Cygnus Constellation Facts
cygnus constellation
The area highlighted in yellow is the asterism known as The Northern Cross.
  • Cygnus is one the most easily recognizable and brightest constellations in the night sky.
  • The constellation is prominent in the Northern hemisphere but can also be viewed in the Southern hemisphere.
  • In the Northern hemisphere the constellation can be seen from June to December.
  • In the Southern hemisphere Cygnus can be viewed low on the northern horizon in the winter months.
  • The super-giant Deneb is the brightest star in the constellation.
  • The Northern Cross asterism is a prominent feature of the constellation.
  • Deneb also features in the Summer Triangle, a bright asterism formed with the stars Vega and Altair.
  • The North America Nebula is located within the boundaries of the constellation and can be viewed with the naked eye in some areas.
  • Many exoplanets have been discovered within the boundaries of Cygnus, amongst these is the planet Kepler-22b which may possibly enjoy Earth like conditions.
  • The star KIC 8462852, also known as Tabby's Star, exists within the constellation of Cygnus. This star exhibits very strange and irregular dimming patterns that have yet to be explained, it has been theorized that a large structure built by an advanced alien civilization is absorbing light from the star although a less exciting explanation is more likely.
  • Cygnus is the Latin word for swan.

Cygnus Mythology

cygnus mythology
The constellation is a mythological representation of the swan.
There are several different stories associated with the Cygnus constellation. One story involves the Greek mythological character of Leda who was the Queen of Sparta. As with many ancient Greek myths the amorous advances of the King of Gods Zeus plays a major part in the story. Zeus would often disguise himself as an animal in order to win favour or trick the objects of his affections and this story is no different.
This time his eye was drawn to Leda and he took his chance when one day when she was attacked by an eagle, Zeus disguised himself as a swan and took the queen under his wings. Leda later produced two eggs, with a set of twins being born from each, from each egg one sibling was fathered by Zeus, the other by the King of Sparta. From one egg the brothers Castor and Pollux emerged and from the other the twin sisters Helen of Troy and Clytemnestra were born. To celebrate the births Zeus placed the swan amongst the stars.

Main Stars in the Cygnus Constellation
cygnus constellation
The number next to each star is its apparent magnitude, its brightness from our point of view on Earth, the lower the number the brighter the star in the night sky.
Also known as Alpha Cygni, Deneb lies around 2,500 light years from Earth and is the brightest star in the constellation, this huge star is a blue-white supergiant around 200 times larger in diameter than the sun and is estimated to be around 200,000 times more luminous. Deneb is one of the stars that forms the Summer Triangle, a bright asterism formed with Vega and Altair.
Also known as Delta Cygni, Rukh appears as a single star from Earth but is actually a triple star system consisting of a bluish-white giant, along with a yellow-white and orange main sequence stars, the system lies 170 light years from Earth.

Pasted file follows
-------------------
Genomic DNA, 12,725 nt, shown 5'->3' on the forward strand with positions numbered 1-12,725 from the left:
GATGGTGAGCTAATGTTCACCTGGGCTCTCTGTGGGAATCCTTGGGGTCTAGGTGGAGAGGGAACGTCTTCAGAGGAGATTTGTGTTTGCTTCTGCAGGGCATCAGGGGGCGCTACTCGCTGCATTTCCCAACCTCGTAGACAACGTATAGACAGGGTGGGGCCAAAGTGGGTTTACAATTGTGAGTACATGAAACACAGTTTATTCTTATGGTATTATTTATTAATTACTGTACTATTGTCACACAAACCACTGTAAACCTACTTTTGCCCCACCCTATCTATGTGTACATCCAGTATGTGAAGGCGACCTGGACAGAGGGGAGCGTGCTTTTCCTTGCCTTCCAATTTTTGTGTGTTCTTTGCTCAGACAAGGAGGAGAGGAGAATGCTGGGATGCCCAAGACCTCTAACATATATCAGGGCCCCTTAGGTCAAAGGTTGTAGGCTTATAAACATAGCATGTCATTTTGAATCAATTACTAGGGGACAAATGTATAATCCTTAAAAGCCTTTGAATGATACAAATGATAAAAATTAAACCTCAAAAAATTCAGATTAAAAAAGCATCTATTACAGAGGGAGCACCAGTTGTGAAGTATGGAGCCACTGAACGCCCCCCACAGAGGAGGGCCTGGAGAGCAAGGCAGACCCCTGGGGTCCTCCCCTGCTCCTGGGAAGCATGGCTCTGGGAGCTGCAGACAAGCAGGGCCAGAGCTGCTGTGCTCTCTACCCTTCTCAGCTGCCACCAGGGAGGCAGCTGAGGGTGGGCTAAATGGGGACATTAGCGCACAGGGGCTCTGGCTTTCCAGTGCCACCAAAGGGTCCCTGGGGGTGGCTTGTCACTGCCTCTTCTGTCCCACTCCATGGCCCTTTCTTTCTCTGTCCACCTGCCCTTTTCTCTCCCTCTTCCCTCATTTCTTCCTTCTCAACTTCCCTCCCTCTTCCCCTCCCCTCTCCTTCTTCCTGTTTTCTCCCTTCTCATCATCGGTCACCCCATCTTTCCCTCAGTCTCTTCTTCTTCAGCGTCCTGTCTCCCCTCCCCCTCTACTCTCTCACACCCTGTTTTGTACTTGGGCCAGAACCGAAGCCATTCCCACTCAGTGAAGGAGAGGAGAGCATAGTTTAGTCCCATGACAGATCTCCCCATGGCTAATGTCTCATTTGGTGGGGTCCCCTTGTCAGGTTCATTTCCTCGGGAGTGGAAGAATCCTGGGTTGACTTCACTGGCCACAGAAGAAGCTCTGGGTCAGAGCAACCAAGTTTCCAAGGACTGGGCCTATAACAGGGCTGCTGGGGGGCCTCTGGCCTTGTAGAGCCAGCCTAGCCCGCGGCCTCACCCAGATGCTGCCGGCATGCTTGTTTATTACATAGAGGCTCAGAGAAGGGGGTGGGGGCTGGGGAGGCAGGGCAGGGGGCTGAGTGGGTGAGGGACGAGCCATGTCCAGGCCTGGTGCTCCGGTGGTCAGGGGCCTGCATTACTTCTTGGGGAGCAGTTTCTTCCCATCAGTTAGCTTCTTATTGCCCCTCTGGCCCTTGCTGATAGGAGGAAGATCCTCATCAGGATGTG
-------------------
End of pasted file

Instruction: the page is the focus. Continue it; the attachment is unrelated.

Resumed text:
Also known as Gamma Cygni, Sadr is a very distant star located at a distance of between 1,500 and 2,000 light years from Earth, the star is a bright yellow-white supergiant with a radius 150 times that of the sun,
Also known as Epsilon Cygni, Gienah is an orange giant star 170 light years from Earth, it has around twice the mass of the sun and is around 11 times larger in diameter.
Also known as Beta Cygni, Albeiro is a double star located around 430 light years from Earth, double stars are two stars that appear close to each other from Earth but may actually be separated by a large distance, the larger of the two stars is an orange giant with a radius around 70 times that of the sun.

Finding Cygnus - Northern Hemisphere
finding cygnus northern hemisphere
The chart shows the position of Cygnus over most of the United States in late-summer at 10 pm. This chart can also be applied to other areas of the Northern hemisphere such as Canada, the UK and Europe.

In June and July Cygnus will be visible in the north-eastern sky from around 10 pm, by 2 am the constellation will be directly overhead and will stay high in the sky until day break.

From August to September the constellation will appear high in the eastern sky from around 9 pm, staying high in the sky for several hours before heading towards the north-western horizon.

From October to November Cygnus will appear overhead from around 7 pm before gradually dipping towards the north-western horizon over the next few hours.

In December and January it will be visible high in the western sky from around 6 pm before disappearing below the horizon before 10 pm.

Finding Cygnus - Southern Hemisphere
finding cygnus southern hemisphere
The chart on the left shows the position of Cygnus over most of Australia in early-spring at 8 pm. This chart can also be applied to other areas of the Southern hemisphere such as New Zealand, South Africa and South America. In July and August Cygnus will be visible low in the north-eastern sky from around 9 to 10 pm, staying low on the horizon and moving westwards throughout the night. From September to October the constellation will appear low on the north-eastern horizon from around 7 pm before disappearing below the north-western horizon around midnight.